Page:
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Body elements

In addition to the USB and AV sockets, the D5100 offers sockets for an HDMI connector and an external microphone.

In keeping with the rest of the company's range the D5100 also features a connector for the GP1 GPS unit, which doubles as a socket for the MC-DC2 remote control.
The D5100 can utilize SD, SDHC or SDXC cards. It's worth getting hold of some fairly large, fast cards if you're hoping to make any great use of the camera's 1080p movie recording capabilities.
As with all the recent 'little' Nikons, the D5100 lacks a body-integral AF motor. This means it's unable to achieve autofocus with older (although still currently available) 'screw-drive' lenses.

Fortunately most popular entry-level lenses are now available with built-in focus motors.
Like the D3100 and D7000, the D5100 features a physical switch to activate Live View mode. Unlike these cameras, however, the D5100's live view switch is positioned on the top-plate, just to the right of the exposure mode dial. It isn't quite so easily accessible in this position.

There's also a new movie record button on the top plate, handily-positioned behind the shutter button. However its relationship to the live view lever is now a little less obvious than on the D7000 and D3100 (the record button does nothing unless you're in live view).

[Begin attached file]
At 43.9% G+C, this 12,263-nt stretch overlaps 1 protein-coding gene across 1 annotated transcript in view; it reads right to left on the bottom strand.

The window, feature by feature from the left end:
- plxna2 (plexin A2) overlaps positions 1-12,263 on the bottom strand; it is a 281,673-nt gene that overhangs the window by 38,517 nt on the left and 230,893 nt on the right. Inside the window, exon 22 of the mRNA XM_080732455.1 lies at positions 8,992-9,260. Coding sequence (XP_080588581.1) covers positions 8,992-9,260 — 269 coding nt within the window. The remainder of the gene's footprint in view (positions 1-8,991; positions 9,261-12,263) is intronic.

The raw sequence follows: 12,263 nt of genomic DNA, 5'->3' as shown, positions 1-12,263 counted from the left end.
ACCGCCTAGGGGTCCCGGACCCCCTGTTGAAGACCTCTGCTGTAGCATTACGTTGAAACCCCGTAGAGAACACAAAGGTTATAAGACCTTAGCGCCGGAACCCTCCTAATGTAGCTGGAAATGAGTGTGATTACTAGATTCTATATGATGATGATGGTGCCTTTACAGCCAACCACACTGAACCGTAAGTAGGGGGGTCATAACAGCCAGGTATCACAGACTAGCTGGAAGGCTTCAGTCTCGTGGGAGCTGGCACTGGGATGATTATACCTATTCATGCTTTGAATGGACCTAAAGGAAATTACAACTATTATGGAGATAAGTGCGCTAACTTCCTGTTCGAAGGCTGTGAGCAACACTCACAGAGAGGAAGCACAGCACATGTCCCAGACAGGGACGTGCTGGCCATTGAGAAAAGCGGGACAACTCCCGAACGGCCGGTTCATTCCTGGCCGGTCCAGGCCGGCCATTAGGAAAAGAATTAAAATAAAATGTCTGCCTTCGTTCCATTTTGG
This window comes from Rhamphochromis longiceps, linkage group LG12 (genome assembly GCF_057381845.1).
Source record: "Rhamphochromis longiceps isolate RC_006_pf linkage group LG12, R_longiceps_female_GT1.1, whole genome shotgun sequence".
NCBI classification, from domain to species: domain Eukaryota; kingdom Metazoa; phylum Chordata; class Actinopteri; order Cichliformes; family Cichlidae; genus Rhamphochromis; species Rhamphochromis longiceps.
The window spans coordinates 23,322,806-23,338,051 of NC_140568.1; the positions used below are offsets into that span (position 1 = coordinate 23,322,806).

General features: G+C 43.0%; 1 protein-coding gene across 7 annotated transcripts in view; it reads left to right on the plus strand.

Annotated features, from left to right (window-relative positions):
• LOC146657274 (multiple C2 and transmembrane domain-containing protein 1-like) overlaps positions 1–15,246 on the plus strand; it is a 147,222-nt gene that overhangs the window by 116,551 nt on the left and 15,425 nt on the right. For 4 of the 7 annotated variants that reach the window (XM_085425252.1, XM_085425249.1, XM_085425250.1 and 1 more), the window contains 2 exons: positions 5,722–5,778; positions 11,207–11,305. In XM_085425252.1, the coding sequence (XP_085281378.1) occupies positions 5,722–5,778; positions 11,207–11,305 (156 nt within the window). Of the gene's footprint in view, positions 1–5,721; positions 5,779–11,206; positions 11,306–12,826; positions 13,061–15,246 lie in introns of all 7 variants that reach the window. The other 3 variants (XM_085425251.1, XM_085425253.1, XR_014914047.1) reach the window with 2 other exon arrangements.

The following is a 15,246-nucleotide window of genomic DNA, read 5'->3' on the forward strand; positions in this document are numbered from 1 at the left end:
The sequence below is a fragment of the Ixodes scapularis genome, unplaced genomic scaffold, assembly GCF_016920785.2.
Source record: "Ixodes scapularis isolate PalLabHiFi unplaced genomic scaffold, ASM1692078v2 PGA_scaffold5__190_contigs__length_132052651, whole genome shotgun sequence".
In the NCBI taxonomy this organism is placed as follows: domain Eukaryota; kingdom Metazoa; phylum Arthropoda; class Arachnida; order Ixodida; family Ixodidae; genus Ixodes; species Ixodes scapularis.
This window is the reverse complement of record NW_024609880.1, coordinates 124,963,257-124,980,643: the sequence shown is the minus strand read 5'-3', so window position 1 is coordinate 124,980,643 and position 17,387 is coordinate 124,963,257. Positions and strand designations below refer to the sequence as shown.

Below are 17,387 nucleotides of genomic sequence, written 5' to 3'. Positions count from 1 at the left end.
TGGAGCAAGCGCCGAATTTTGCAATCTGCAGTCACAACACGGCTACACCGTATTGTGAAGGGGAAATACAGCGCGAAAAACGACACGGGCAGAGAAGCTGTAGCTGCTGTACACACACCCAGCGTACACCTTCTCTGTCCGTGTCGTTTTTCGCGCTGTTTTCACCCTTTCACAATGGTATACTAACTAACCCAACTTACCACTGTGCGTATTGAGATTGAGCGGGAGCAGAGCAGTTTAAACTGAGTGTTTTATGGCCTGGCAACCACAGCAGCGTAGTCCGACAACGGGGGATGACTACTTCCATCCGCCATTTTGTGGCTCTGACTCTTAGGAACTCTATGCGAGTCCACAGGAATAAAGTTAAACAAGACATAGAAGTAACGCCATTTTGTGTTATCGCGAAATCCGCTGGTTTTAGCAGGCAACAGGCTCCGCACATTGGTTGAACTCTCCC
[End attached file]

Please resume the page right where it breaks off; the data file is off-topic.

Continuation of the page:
The D5000's slightly awkward bottom-hinged design is ditched, and the D5100's LCD screen is hinged in a more sensible, more 'traditional' way on the left hand side of the camera. This is designed to make it easier to use when shooting video, or with the camera on a tripod.

The screen can be extended as shown, and fully rotated. The display can also be stowed 'face in' to the camera for protection in tough environments or when the camera is stored.

The D5100's flash is fairly par for the course in terms of its power, but it is more than capable of providing enough illumination for close-range portraits and 'fill in' shots.

When raised, the flash sits high enough above the lens that there should be little risk of red-eye in portraits.

The D5100 boasts dual IR receivers - one built into the hand grip on the front of the camera, and another, positioned on the upper left of the camera's rear, just to the left of the viewfinder.

The (very dark red) receiver is visible here as a small dark oval to the left of the menu button. We've brightened this photograph to make the receiver more visible.
A welcome improvement over the D5000 (and an important differentiator compared to the D3100), the D5100's rear LCD screen is the same 921K dot unit that has impressed us so much on the D7000 and the higher-end Nikons.
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